Putting the brakes on teen driving

Tuesday, July 11, 2006
A recent study found restrictions on young drivers, such as a requiring a specific amount of supervised driving time, can improve safety. (Photo courtesy drivediagnostics.com)

Local teens, parents disagree about driving restrictions

When the light turns green on William Street, you move forward just as an overzealous 16-year-old plows his new Mustang GT through the intersection and into your driver side door.

Unfortunately for you, the fact that he made a perfect score on his driver's exam isn't going to save your life. The traffic lights will continue changing, taunting young drivers to beat that yellow signal -- to impress someone, to feel an adrenaline rush. Another accident is inevitable.

With nearly 1,000 fatal crashes a year involving 16-year-olds across the country, many are wondering if such an age can handle the responsibility of controlling themselves behind the wheel.

Nearly all 50 states, including Missouri in 2001, have implemented a graduated driver's license program in which certain restrictions are placed on young drivers. Introduced to the United States in 1994, the program has three different stages -- instruction permit, intermediate license and full license. Some states have even gone beyond the bare minimum of requirements to keep both new and experienced drivers safer.

Oregon requires that permit holders complete 50 hours of supervised driving and a certified driver's education course. Missouri requires just 20 hours and no driver's education course. At the intermediate stage, Missouri drivers are allowed to have anyone in the car. Oregon drivers are allowed no passengers under 20 for the first six months, with the exception of family members.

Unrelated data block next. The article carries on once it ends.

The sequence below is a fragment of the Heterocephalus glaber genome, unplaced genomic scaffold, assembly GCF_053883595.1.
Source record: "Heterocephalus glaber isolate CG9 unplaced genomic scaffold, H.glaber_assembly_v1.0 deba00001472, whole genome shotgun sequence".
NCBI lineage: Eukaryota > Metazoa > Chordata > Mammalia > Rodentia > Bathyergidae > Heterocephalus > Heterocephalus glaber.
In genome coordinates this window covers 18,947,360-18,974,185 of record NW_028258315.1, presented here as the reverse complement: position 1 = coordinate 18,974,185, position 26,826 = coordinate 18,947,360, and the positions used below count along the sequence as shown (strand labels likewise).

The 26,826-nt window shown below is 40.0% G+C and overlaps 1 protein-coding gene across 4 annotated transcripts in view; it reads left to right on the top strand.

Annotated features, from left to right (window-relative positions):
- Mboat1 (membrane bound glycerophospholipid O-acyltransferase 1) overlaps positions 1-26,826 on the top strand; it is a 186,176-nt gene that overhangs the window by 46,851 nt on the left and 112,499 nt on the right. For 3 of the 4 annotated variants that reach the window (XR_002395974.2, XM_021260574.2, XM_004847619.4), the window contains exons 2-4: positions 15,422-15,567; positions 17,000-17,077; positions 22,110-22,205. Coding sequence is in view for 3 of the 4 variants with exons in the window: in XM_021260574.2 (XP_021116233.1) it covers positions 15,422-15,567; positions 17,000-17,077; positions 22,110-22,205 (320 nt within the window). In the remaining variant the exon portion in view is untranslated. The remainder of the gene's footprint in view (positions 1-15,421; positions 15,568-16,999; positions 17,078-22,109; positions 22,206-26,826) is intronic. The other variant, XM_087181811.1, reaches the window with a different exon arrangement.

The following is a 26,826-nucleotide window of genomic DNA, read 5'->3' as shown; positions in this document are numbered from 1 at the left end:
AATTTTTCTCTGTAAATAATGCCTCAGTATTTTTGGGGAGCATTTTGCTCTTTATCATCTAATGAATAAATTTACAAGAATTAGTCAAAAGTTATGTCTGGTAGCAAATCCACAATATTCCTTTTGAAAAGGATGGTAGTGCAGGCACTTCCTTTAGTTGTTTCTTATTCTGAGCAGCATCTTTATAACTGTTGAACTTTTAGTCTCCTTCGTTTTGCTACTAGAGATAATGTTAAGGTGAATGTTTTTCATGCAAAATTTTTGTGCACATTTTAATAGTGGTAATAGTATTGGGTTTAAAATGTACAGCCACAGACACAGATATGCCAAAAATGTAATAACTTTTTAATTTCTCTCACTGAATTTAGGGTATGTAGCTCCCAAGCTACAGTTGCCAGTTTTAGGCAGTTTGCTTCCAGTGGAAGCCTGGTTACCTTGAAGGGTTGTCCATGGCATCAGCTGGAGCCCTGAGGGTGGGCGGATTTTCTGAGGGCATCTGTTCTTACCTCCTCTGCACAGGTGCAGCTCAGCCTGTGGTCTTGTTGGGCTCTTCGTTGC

With Oregon contributing to a 20 percent decrease in fatalities involving 16-year-olds between 1994 and 2004, Missouri may begin increasing their number of restrictions as well.

"I think it's stupid," said 16-year-old Cassie Graviett. "Whenever you get your license, people immediately think you'll have a wreck, but we've already had a lot of learning with our permit."

"We're mature enough at that age," added 15-year-old Crysten Heisserrer.

But for Crysten's mom, Gail, stricter regulations involving her daughter's license may be the key to a safer driving experience and less worrisome nights sitting by the phone. She also wouldn't mind seeing new drivers starting at a later age.

"A lot of kids -- not all kids -- are too immature." she said. "But I've been there. I'd feel the same way they do. It's a time in their life they look forward to."

She isn't the only one noticing the maturity in older teens behind the wheel. Studies have shown that a single year improves the driver's capabilities immensely, with 17-year-olds being three times less likely to be involved in a crash.

The idea of raising the legal driving age has been the subject of many debates over the past years, but so far the highest age belongs to Connecticut, where drivers must be 16 and a half to receive their intermediate license.